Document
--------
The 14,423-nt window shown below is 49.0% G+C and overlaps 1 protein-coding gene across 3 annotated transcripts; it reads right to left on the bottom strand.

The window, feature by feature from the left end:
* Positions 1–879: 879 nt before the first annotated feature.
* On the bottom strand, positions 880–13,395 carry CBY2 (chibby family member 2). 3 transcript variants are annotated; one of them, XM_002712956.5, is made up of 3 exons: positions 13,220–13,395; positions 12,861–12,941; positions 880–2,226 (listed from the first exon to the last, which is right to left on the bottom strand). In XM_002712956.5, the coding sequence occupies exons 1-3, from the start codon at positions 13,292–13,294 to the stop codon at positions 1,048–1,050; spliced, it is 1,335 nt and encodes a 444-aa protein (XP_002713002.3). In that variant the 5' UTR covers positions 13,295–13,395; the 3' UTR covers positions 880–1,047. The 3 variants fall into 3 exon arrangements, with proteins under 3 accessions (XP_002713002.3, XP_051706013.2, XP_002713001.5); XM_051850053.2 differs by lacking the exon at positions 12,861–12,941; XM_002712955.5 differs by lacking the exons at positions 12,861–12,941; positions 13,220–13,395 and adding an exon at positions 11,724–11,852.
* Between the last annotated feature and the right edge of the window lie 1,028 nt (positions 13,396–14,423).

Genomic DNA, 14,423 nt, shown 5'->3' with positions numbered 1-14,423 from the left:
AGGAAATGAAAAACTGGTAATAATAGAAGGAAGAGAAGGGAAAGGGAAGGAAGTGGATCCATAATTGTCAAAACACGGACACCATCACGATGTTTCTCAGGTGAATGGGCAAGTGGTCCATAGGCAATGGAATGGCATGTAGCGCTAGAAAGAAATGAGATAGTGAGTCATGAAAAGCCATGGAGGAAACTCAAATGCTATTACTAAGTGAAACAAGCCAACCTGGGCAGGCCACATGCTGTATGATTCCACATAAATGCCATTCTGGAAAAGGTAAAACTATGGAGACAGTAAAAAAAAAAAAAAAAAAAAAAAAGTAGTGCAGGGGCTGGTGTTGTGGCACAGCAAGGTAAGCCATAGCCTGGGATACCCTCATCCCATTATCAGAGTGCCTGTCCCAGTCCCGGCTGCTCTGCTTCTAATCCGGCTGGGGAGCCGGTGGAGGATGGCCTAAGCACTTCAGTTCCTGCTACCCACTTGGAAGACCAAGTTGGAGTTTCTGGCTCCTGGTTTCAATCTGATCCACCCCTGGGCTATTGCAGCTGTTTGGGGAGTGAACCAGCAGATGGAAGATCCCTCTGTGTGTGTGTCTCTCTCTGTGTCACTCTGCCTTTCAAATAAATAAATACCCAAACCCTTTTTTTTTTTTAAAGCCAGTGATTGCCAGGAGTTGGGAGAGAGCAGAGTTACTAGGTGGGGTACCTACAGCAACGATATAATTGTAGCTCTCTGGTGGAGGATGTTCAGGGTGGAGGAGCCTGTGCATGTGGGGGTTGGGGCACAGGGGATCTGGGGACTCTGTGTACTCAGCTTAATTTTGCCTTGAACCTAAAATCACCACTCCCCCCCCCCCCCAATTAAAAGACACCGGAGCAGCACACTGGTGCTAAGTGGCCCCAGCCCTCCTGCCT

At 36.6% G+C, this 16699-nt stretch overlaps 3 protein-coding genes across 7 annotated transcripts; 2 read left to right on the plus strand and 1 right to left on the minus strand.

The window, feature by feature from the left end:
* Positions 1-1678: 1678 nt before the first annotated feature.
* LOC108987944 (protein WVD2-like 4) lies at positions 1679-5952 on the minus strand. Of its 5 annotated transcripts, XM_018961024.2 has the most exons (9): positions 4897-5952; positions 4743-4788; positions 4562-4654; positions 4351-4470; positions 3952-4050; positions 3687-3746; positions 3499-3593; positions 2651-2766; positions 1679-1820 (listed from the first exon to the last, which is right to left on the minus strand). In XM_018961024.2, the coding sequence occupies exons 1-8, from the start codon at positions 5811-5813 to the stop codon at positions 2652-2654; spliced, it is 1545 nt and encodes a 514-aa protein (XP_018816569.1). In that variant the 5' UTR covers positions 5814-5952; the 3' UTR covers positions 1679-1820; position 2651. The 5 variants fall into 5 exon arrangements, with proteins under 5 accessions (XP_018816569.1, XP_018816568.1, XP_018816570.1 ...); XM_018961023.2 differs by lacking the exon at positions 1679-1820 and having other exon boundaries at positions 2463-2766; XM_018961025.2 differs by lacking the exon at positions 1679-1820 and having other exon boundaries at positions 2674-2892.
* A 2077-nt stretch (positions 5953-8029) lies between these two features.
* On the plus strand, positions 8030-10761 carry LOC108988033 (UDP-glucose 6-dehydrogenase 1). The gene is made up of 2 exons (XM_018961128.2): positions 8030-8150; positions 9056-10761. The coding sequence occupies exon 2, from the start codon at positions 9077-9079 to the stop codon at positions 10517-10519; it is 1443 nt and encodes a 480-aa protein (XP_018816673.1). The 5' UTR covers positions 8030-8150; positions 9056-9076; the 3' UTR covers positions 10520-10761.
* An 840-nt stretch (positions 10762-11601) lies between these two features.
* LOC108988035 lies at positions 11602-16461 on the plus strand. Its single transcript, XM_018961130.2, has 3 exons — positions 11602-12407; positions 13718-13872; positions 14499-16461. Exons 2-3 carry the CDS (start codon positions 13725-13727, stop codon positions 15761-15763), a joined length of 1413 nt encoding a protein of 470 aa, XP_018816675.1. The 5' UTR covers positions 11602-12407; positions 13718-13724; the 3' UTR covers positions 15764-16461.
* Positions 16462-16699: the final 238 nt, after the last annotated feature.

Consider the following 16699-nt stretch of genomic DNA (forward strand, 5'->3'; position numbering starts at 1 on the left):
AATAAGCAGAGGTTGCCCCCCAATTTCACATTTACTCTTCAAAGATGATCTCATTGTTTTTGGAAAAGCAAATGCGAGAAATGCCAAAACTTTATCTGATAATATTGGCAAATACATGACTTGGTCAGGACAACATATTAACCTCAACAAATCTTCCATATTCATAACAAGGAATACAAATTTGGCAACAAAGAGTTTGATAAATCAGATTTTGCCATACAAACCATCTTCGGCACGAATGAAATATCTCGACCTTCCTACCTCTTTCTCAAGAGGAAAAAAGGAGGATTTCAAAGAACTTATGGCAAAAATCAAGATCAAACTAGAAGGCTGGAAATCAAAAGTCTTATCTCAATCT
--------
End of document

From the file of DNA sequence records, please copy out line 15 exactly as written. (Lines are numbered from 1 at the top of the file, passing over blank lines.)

* LOC108988035 lies at positions 11602-16461 on the plus strand. Its single transcript, XM_018961130.2, has 3 exons — positions 11602-12407; positions 13718-13872; positions 14499-16461. Exons 2-3 carry the CDS (start codon positions 13725-13727, stop codon positions 15761-15763), a joined length of 1413 nt encoding a protein of 470 aa, XP_018816675.1. The 5' UTR covers positions 11602-12407; positions 13718-13724; the 3' UTR covers positions 15764-16461.